Dickerson Park Zoo Superintendent Mike Crocker holds Severus, a black rat snake. Crocker has had a lifelong fascination with snakes. Severus is named for a character in the "Harry Potter" series. (Photo by Jym Wilson)

IN-DEPTH |

The older boys held the twisting, 5½-foot snake. Black rat snakes are not venomous and not aggressive by nature, although being snatched by human hands can change a snake’s disposition.

They were on a Boy Scout camping trip near Fellows Lake.

If you like snakes and want to study them, they advised 11-year-old Mike Crocker: you must first overcome the fear of being bitten, at least by non-venomous ones.

The boy offered his hand to the snake. The bite left puncture wounds; the bleeding soon stopped. The pain did not last long but the adventure has lasted a lifetime.

Crocker is longtime superintendent of Dickerson Park Zoo in north Springfield. He started at the zoo in 1976 and became superintendent in 1988. In that time, he has had eye surgery after being poked by a great blue heron, witnessed a co-worker tossed by an elephant, been squeezed by a python and was there the day a tiger escaped. His saddest day was when a keeper was killed by an elephant.

Crocker, 73, has retirement in sight.

Dickerson Park Zoo Superintendent Mike Crocker attends the twice-a-week in-person staff meeting. (Photo by Jym Wilson)

Jumps off boat into a swarm of snakes

Crocker, when he was in his mid-20s, was in a boat in a cove on Table Rock Lake. He was fishing with lifelong pal Larry Davis. They had first met as boys at Bingham Elementary School.

“There were a bunch of water snakes, not water moccasins. The cove was teeming with snakes. They were thrashing around, spawning,” Davis recalls.

Water snakes are not venomous.

“And Mike just jumped off the boat right into the middle of them in waist-deep water. They were biting him and he had blood on his arms.”

Davis can’t say he was completely surprised when Crocker abandoned ship. For years, Davis had gone snake hunting with him.

Teenagers cruising for snakes

They started back in elementary school and continued as students at Glendale High. Once they could drive, they would hop in Crocker’s VW Bug and go 30 miles to Chadwick in Christian County, near the Mark Twain National Forest.

They mostly looked for pigmy rattle snakes, timber rattle snacks and copperheads.

Chadwick was loaded with them because of its proximity to the forest and because the roads had little snake-killing traffic.

“After the sun goes down, the snakes liked to lay out there on the warm asphalt,” Crocker recalled.

The teenagers would pin the snake heads down with hockey sticks that Crocker had altered for that purpose. They would pick them up, study them, maybe bring one home.

While other high-school boys cruised Kearney Street in tricked-out hotrods, preening for the girls — Crocker and Davis were drawn, instead, to the moonlit, snake-filled byways of Chadwick.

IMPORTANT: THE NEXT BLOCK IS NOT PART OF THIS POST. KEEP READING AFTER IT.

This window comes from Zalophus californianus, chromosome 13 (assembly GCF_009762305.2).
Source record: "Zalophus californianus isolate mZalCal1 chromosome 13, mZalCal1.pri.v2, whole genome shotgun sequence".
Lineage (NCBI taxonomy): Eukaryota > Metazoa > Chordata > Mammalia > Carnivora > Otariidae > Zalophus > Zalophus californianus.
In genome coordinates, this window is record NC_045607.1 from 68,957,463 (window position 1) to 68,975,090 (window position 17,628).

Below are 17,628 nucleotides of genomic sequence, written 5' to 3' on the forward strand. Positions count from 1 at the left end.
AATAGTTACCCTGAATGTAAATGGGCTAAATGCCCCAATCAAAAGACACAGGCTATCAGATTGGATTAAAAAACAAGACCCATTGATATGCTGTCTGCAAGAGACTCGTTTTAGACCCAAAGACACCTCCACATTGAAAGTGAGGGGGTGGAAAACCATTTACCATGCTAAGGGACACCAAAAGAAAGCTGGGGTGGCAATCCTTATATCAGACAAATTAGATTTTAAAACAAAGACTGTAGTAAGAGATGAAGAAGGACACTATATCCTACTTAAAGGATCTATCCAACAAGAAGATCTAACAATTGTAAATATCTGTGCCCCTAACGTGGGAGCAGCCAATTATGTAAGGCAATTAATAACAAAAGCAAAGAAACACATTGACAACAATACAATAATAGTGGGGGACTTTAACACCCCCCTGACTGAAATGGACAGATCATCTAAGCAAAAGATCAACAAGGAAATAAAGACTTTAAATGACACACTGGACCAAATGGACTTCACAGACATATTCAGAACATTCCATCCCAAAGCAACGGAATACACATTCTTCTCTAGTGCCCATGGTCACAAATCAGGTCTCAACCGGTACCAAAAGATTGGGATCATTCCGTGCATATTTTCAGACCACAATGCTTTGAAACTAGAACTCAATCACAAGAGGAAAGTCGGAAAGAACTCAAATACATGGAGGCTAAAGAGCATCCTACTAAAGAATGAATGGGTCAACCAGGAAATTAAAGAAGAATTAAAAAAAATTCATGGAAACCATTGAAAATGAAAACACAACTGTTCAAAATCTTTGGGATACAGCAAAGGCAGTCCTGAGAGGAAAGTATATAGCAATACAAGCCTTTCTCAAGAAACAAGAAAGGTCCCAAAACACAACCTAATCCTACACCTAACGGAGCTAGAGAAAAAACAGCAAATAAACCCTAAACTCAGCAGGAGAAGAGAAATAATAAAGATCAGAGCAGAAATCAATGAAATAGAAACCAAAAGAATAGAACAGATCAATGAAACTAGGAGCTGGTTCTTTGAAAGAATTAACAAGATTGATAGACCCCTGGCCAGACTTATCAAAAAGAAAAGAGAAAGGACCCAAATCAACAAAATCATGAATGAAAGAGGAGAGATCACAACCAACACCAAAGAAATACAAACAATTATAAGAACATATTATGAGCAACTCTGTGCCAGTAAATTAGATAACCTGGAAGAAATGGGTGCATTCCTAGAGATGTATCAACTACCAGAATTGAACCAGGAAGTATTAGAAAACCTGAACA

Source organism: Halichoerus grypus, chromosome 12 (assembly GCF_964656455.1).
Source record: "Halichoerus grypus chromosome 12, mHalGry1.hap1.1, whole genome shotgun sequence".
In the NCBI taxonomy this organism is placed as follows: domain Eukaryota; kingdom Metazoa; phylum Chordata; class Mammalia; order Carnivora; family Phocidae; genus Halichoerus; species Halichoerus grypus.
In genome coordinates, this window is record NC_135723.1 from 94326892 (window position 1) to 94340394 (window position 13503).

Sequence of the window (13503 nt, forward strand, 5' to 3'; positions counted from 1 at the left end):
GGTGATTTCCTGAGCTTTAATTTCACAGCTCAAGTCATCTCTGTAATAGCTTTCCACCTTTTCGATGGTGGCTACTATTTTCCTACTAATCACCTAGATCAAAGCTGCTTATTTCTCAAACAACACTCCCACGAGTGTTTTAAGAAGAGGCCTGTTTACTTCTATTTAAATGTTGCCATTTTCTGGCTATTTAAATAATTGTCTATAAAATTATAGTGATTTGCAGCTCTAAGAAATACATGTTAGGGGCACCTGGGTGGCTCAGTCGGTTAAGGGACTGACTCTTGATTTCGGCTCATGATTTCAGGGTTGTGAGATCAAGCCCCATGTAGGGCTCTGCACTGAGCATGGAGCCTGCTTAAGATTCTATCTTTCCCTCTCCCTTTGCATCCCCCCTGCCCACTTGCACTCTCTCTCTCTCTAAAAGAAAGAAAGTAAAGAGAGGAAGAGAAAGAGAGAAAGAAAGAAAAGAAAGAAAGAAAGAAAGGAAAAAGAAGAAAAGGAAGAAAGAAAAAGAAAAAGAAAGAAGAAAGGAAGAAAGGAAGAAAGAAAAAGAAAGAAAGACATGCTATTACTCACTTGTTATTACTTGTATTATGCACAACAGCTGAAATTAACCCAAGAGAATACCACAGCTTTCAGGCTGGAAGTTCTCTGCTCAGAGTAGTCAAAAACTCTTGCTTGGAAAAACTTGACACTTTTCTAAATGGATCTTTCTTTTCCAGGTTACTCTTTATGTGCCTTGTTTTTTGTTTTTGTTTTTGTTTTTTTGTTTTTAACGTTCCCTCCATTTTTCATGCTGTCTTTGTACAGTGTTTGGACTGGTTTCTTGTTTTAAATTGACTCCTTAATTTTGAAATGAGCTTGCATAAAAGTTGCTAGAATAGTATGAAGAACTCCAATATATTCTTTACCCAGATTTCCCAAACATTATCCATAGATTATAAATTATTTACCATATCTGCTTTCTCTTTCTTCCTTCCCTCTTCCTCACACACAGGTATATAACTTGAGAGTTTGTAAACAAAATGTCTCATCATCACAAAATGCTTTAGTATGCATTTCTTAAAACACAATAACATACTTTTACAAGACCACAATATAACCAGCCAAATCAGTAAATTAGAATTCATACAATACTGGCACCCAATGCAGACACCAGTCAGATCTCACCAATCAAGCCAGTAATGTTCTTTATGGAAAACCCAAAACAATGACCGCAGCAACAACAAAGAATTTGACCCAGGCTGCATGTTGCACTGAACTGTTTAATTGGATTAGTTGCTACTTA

“Yeah, that is kind of weird, isn’t it?” Davis said.

Heron that struck him in the eye

(From “True Tales from Dickerson Park Zoo,” 2021, by Mike Crocker)

In the late ’70s or early ’80s, the zoo had a great blue heron. One day, the keeper was holding it and as I approached I noticed she did not have the beak restrained. I was at eye level with the bird, and it lunged at me.

It hit me in the eye with its pointed beak and the pain dropped me to my knees. Blood ran out of my eye.

Someone took me to the emergency room at Cox North. By coincidence, an eye specialist was in the hospital. He gave me an injection in my eye to deaden the pain and then sutured the wound.

It healed; the sutures were removed; and today there is no evidence my eye was ever injured.

‘Going to pay me to do my hobby!’

Crocker has a nickname and you probably can guess it.

“Snake” was born in Springfield, the oldest of four boys. He attended McGregor and Bingham elementary schools and was in the first graduating class at Glendale High in which students attended all four years. He graduated in 1967.

He went on to Southwest Missouri State, now Missouri State University, and graduated in 1971 with what was then a new major — wildlife conservation.

He was hired by the zoo in July 1976 as a reptile keeper, where he was overseer of turtles, lizards and, of course, snakes.

His reaction when he got the job?

“Oh my gosh! They are going to pay me to do my hobby!”

To enjoy retirement, best not wait too long

After several promotions, he became Dickerson Park superintendent in 1988 when then-superintendent Dale Tuttle left to head Jacksonville Zoo and Gardens in Florida.

Crocker’s adventurous career is in its final lap. He will retire from the zoo in late 2023 or early 2024.

Dickerson Zoo Superintendent Mike Crocker keeps architectural blueprints of the zoo’s many buildings and exhibits at hand above cabinets in his office. (Photo by Jym Wilson)

“It’s time,” he said. “My wife has been retired four or five years. Age is clearly catching up to me, too. I am tired all the time. I don’t now have the energy I used to have.